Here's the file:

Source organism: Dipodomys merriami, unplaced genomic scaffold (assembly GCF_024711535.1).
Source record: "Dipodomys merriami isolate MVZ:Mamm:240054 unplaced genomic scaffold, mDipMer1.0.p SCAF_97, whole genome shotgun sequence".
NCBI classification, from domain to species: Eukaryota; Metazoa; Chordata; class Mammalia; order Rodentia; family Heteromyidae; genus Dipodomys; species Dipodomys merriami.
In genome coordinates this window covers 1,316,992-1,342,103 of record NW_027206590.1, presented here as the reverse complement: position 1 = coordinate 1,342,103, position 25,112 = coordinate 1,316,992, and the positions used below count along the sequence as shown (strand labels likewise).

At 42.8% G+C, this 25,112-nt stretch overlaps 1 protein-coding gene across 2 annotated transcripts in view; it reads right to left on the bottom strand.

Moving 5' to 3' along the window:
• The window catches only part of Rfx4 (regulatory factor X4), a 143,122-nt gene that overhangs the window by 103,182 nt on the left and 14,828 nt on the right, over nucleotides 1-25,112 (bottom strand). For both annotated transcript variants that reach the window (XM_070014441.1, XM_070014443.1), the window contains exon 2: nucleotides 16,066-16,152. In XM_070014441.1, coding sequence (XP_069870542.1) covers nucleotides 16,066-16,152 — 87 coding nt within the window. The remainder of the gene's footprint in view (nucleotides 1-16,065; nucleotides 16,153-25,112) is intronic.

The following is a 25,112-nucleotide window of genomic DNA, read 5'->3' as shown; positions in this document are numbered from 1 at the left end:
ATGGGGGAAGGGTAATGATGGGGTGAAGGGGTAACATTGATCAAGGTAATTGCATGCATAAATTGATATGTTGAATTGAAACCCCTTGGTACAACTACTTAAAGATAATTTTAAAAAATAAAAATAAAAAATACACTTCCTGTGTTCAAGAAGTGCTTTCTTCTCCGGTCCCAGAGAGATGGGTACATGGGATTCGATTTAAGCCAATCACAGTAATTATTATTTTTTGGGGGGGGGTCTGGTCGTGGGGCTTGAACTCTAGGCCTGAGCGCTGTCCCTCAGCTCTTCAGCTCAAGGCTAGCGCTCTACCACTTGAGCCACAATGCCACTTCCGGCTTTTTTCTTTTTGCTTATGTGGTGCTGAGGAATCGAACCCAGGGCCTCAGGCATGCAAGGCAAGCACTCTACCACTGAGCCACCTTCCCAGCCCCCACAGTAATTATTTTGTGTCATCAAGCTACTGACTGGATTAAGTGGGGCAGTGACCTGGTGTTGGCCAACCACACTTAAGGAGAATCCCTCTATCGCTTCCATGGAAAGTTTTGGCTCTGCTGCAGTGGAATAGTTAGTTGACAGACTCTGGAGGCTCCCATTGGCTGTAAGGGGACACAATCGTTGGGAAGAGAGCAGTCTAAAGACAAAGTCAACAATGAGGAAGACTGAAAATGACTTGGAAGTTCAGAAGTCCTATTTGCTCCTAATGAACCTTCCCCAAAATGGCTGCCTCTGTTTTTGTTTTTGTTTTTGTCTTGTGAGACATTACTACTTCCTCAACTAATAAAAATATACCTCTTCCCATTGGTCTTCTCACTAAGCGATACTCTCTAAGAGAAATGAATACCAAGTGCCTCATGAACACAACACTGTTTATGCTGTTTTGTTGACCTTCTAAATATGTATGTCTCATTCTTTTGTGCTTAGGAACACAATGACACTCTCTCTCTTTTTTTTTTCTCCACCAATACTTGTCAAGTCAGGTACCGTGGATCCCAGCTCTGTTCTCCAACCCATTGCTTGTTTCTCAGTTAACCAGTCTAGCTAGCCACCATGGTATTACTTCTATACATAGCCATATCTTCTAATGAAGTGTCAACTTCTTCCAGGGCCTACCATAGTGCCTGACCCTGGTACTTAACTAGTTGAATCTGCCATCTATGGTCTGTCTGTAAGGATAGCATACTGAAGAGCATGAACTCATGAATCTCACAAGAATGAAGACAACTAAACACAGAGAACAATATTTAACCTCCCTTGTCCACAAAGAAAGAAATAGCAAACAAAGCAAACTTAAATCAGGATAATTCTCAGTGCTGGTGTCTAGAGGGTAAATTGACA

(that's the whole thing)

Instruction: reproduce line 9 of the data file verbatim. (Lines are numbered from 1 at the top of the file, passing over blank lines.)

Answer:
ATGGGGGAAGGGTAATGATGGGGTGAAGGGGTAACATTGATCAAGGTAATTGCATGCATAAATTGATATGTTGAATTGAAACCCCTTGGTACAACTACTTAAAGATAATTTTAAAAAATAAAAATAAAAAATACACTTCCTGTGTTCAAGAAGTGCTTTCTTCTCCGGTCCCAGAGAGATGGGTACATGGGATTCGATTTAAGCCAATCACAGTAATTATTATTTTTTGGGGGGGGGTCTGGTCGTGGGGCTTGAACTCTAGGCCTGAGCGCTGTCCCTCAGCTCTTCAGCTCAAGGCTAGCGCTCTACCACTTGAGCCACAATGCCACTTCCGGCTTTTTTCTTTTTGCTTATGTGGTGCTGAGGAATCGAACCCAGGGCCTCAGGCATGCAAGGCAAGCACTCTACCACTGAGCCACCTTCCCAGCCCCCACAGTAATTATTTTGTGTCATCAAGCTACTGACTGGATTAAGTGGGGCAGTGACCTGGTGTTGGCCAACCACACTTAAGGAGAATCCCTCTATCGCTTCCATGGAAAGTTTTGGCTCTGCTGCAGTGGAATAGTTAGTTGACAGACTCTGGAGGCTCCCATTGGCTGTAAGGGGACACAATCGTTGGGAAGAGAGCAGTCTAAAGACAAAGTCAACAATGAGGAAGACTGAAAATGACTTGGAAGTTCAGAAGTCCTATTTGCTCCTAATGAACCTTCCCCAAAATGGCTGCCTCTGTTTTTGTTTTTGTTTTTGTCTTGTGAGACATTACTACTTCCTCAACTAATAAAAATATACCTCTTCCCATTGGTCTTCTCACTAAGCGATACTCTCTAAGAGAAATGAATACCAAGTGCCTCATGAACACAACACTGTTTATGCTGTTTTGTTGACCTTCTAAATATGTATGTCTCATTCTTTTGTGCTTAGGAACACAATGACACTCTCTCTCTTTTTTTTTTCTCCACCAATACTTGTCAAGTCAGGTACCGTGGATCCCAGCTCTGTTCTCCAACCCATTGCTTGTTTCTCAGTTAACCAGTCTAGCTAGCCACCATGGTATTACTTCTATACATAGCCATATCTTCTAATGAAGTGTCAACTTCTTCCAGGGCCTACCATAGTGCCTGACCCTGGTACTTAACTAGTTGAATCTGCCATCTATGGTCTGTCTGTAAGGATAGCATACTGAAGAGCATGAACTCATGAATCTCACAAGAATGAAGACAACTAAACACAGAGAACAATATTTAACCTCCCTTGTCCACAAAGAAAGAAATAGCAAACAAAGCAAACTTAAATCAGGATAATTCTCAGTGCTGGTGTCTAGAGGGTAAATTGACA